A good portion of your daughter’s behavior during adolescence is part of a normal developmental process called “separation and individuation.” A teenager’s need to identify with her peer group starts to take precedence over her sense of identification with parents and family. This usually concludes with complete separation and independence by age 18 or 20.
You can make your daughter’s transition to adulthood smoother and more navigable if you keep the following suggestions in mind:
1. Though easier said than done, parents need to reassess their own motives. For example:
- Are you afraid of letting go and seeing her make mistakes on her own?
- Do you have a hidden emotional need that you’re expecting her to fulfill?
- Is it possible that you have selfish motives for wanting your daughter to stay close to you?
If so, you need to realize that these are your problems, not hers.
2. Find a way to embrace and affirm the shift that’s occurring in your daughter’s outlook (i.e., allow for separation while simultaneously helping her to realize that she’s wanted at home, too). It’s better to bend with the winds of change than snap under their pressure. Since her friends are so important to her, start thinking in terms of encouraging her to develop a positive social life and form healthy friendships. You can’t actually pick her peer group for her, of course, but you can increase her chances of making good choices by shaping her environment (e.g., help her get involved with a church youth group, or participate in sports, music or drama, etc.).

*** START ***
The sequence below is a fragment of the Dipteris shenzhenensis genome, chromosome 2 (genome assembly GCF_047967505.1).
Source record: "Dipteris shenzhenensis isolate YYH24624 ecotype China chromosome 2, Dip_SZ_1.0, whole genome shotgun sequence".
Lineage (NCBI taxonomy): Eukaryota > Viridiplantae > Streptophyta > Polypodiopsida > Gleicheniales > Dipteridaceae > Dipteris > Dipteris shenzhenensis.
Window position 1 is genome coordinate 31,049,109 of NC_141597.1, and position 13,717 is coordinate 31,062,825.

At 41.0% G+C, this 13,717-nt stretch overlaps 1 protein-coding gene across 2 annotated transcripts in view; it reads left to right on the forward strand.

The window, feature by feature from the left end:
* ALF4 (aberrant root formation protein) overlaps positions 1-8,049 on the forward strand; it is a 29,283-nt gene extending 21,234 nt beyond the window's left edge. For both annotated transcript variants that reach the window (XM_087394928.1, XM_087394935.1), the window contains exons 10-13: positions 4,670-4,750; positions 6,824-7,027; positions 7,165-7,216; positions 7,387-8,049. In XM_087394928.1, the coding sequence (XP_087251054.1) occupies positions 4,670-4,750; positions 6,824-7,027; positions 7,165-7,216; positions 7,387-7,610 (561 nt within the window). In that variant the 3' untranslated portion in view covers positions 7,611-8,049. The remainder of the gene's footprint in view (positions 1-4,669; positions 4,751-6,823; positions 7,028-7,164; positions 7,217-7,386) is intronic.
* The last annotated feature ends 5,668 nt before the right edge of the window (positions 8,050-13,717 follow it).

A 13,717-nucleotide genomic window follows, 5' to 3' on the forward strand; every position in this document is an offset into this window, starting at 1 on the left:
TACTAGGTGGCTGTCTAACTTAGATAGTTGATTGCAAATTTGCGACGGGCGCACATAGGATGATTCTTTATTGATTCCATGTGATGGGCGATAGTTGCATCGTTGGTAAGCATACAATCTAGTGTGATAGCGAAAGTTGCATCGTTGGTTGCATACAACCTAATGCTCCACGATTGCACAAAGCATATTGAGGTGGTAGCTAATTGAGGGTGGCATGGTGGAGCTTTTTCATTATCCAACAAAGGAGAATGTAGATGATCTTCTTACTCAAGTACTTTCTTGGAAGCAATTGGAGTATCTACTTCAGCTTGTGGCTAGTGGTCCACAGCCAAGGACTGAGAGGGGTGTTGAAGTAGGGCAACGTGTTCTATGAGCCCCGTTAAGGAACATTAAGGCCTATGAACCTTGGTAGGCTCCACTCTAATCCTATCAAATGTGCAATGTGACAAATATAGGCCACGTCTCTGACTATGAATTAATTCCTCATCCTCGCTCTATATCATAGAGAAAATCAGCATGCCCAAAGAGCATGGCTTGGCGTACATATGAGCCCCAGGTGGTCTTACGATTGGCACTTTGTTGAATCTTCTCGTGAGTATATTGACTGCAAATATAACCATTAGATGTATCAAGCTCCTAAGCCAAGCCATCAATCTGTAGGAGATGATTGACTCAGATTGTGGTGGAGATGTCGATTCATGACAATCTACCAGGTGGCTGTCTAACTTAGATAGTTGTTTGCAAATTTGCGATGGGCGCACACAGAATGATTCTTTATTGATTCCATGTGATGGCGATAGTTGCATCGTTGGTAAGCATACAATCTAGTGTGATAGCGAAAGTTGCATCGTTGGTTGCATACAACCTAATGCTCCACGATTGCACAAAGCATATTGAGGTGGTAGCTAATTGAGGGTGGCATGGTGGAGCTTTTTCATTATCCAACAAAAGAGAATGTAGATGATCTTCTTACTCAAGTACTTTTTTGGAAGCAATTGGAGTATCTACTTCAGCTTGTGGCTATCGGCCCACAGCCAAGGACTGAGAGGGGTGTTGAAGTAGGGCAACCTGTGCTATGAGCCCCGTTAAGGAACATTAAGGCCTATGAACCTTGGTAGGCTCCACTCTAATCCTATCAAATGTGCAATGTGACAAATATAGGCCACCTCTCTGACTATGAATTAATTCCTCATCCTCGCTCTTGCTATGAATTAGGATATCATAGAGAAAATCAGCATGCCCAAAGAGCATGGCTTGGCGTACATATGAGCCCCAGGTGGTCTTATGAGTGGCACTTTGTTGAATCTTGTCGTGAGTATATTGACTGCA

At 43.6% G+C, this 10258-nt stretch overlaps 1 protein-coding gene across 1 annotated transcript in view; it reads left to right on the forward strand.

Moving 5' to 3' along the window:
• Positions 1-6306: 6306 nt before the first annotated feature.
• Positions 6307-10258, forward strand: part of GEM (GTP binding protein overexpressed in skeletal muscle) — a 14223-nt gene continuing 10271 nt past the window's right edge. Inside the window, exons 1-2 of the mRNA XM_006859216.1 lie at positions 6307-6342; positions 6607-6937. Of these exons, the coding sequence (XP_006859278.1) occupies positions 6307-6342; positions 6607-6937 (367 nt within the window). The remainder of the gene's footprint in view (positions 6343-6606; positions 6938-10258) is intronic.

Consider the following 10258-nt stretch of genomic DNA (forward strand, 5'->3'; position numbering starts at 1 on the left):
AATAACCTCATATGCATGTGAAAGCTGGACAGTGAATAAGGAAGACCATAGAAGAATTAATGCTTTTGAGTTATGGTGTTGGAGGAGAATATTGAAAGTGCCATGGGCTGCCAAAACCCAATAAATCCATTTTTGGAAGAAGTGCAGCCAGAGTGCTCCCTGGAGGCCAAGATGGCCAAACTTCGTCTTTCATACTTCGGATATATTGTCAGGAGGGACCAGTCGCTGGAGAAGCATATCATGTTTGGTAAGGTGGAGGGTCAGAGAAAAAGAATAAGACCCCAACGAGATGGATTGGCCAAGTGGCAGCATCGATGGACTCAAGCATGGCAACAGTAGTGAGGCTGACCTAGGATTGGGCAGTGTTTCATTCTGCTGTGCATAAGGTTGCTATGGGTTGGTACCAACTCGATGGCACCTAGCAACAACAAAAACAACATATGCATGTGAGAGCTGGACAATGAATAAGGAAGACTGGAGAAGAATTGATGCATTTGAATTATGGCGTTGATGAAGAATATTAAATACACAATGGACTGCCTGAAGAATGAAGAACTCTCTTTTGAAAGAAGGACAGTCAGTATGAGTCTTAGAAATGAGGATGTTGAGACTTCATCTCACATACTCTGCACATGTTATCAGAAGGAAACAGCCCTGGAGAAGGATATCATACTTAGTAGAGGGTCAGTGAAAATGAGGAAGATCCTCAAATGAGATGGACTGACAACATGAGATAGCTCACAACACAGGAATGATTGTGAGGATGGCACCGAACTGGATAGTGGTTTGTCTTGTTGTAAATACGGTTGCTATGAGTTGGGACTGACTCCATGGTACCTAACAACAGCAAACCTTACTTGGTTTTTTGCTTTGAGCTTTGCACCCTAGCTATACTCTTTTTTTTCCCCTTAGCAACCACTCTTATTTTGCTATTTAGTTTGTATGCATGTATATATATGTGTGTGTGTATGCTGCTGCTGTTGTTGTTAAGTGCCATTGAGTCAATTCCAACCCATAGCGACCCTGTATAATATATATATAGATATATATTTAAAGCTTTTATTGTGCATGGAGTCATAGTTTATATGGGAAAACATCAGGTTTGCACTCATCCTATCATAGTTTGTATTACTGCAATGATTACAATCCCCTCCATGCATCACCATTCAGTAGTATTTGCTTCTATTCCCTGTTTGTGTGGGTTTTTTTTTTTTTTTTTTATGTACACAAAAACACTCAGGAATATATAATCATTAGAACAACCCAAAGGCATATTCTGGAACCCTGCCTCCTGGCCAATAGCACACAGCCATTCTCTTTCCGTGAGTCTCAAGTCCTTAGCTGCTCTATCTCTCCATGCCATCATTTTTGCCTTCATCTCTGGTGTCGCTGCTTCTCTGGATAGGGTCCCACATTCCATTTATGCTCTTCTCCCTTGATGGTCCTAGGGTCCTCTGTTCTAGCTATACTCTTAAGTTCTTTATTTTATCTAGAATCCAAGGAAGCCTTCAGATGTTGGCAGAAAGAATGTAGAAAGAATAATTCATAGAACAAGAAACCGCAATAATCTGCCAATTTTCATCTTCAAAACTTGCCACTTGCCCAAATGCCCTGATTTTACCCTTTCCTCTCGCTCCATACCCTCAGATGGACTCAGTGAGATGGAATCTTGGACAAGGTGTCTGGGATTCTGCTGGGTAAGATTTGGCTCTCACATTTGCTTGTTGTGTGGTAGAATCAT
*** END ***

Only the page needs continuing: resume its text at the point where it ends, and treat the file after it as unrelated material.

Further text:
3. Give your daughter good advice regarding choosing appropriate friends. For example:
- "Avoid been around negative people who will only put you down or pressure you to get involved with gangs and drugs etc. Instead choose friends that will have a positive effect toward your life …ones with solid character traits like honesty, intelligence, loyalty, and dedication. When you find that person, cherish and seek camaraderie with them -- they are a gift in your life."
- "Don’t assume everyone you come across in life will become a good friend of yours because they have been nice to you a few times, have a great personality, or share mutual interest with you. Getting the opportunity to meet that type of person is just the beginning of the friendship building process. Believe it or not, the majority of people in your life are only associates or acquaintances – not true friends!"
- "Don’t rush when choosing friends, or you’ll likely end-up labeling an associate as a friend. Keep in mind that there is a thin line between associates and friends. Confusing an associate for a friend can leave you feeling disappointed later."
4. Host activities for your daughter’s friends (e.g., throw a back-to-school party, or organize a summer barbeque, etc.). This will provide you with a window into your daughter’s peer group as well as a discreet and relaxed opportunity to chaperone her interaction with friends.
5. Encourage her to invite friends to take part in family events. While there’s certainly a place for “family-only” activities, there’s no reason why you can’t devise additional outings of a more inclusive nature. If you go on a ski trip, let her bring a couple of girlfriends along. She’ll be less resistant to family outings if you design them to be more attractive from her point of view.
6. Consider making your home a place where your daughter and her friends want to hang-out. That may mean having exciting videos around, fun activities, and lots of food. This probably means you will have to add the food for 3 -5 teenagers to your monthly food bill, but you are getting away easy. You at least know what your daughter is doing and with whom she is with. Piece of mind is worth a lot.
My Out-of-Control Teen: Help for Parents